Languages are an important consideration in international data management. A person's language is often of great imporatance to an individual, as the many tensions between language groups on various parts of the planet attest.
Depending on how languages are defined and counted, there are between 5000 and 10000 languages spoken on the planet, many of which do not have a written form. The value a person places on the correct language being used differs, from countries where a lingua franca may acceptably be used, to those where any errors will cause immediate animosity.
Languages are spoken by people, not by countries, and every country has speakers from more than one language group, both indigenous and foreign. Defaulting to languages of a region rather than a person is bad practice and needs refinement.
Never assume that everybody in any country speaks (one of) the national language(s) of that country. Many countries have speakers of indigenous languages which are not national languages, and most have significant minorities (or, in some cases, majorities) of non-nationals speaking languages other than the offical one(s).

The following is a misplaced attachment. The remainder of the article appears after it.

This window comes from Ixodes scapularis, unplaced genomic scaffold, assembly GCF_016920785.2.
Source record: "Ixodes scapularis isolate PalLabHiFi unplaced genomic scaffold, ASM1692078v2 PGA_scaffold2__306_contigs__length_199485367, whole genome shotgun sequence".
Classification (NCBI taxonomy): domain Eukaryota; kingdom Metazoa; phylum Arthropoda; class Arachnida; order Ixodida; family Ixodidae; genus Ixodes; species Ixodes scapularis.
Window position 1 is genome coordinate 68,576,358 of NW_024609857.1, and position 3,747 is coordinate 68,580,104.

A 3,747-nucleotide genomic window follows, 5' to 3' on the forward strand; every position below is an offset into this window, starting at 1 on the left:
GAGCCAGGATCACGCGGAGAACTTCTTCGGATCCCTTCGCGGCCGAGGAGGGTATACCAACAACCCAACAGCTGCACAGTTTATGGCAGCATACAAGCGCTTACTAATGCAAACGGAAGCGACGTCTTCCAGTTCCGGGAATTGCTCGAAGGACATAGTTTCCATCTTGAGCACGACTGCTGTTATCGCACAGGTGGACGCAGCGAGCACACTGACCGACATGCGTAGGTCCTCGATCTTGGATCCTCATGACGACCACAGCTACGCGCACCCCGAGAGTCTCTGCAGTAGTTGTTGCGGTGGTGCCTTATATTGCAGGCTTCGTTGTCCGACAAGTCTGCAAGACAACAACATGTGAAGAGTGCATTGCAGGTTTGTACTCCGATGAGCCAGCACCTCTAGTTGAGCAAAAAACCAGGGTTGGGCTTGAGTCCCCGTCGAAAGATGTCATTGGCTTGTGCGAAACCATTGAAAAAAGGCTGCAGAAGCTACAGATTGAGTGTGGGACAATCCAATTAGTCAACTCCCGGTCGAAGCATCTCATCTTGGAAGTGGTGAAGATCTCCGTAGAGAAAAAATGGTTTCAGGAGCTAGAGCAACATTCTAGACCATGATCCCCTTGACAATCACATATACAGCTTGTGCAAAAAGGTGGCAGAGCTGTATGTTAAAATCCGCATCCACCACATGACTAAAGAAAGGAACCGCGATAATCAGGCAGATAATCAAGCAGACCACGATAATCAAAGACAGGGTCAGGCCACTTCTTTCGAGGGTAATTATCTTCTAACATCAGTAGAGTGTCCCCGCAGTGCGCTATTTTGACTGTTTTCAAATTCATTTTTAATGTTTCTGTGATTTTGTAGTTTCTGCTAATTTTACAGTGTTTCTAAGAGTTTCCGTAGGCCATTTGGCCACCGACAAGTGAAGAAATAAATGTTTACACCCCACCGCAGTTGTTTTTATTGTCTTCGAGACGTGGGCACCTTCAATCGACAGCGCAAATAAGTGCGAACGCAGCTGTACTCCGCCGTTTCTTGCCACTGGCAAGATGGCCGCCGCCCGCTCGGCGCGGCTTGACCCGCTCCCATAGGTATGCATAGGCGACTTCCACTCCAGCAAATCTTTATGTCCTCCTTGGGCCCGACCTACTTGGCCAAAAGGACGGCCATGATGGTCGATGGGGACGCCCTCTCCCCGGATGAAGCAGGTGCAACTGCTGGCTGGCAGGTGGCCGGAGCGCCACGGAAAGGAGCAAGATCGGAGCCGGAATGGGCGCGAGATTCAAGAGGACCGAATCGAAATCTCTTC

Note the preferred language of a person in a database, even if you are not able (at the current time) to communicate with them in that language.
Use the local form of the language. Thus, use the Flemish form for Dutch-speakers in Belgium rather than the Northern Dutch version; use Swiss-German in Switzerland, Québecois in Canada instead of Metropolitan French, and so on.
Use the language of the person, not the language of the place that person is in.
Do not use a flag to indicate a language on customer-facing pages/forms. One language, such as Spanish or English, is spoken in many countries, so one flag cannot cover them all. Equally, in many countries multiple languages are spoken, so customers clicking on a Swiss flag, for example, won't know which of the country's four official languages they will get. There are also geopolitical issues. Companies that offer websites for China and Taiwan have found the Taiwanese flag can be offensive to Chinese nationals who feel that Taiwan is not a country in its own right.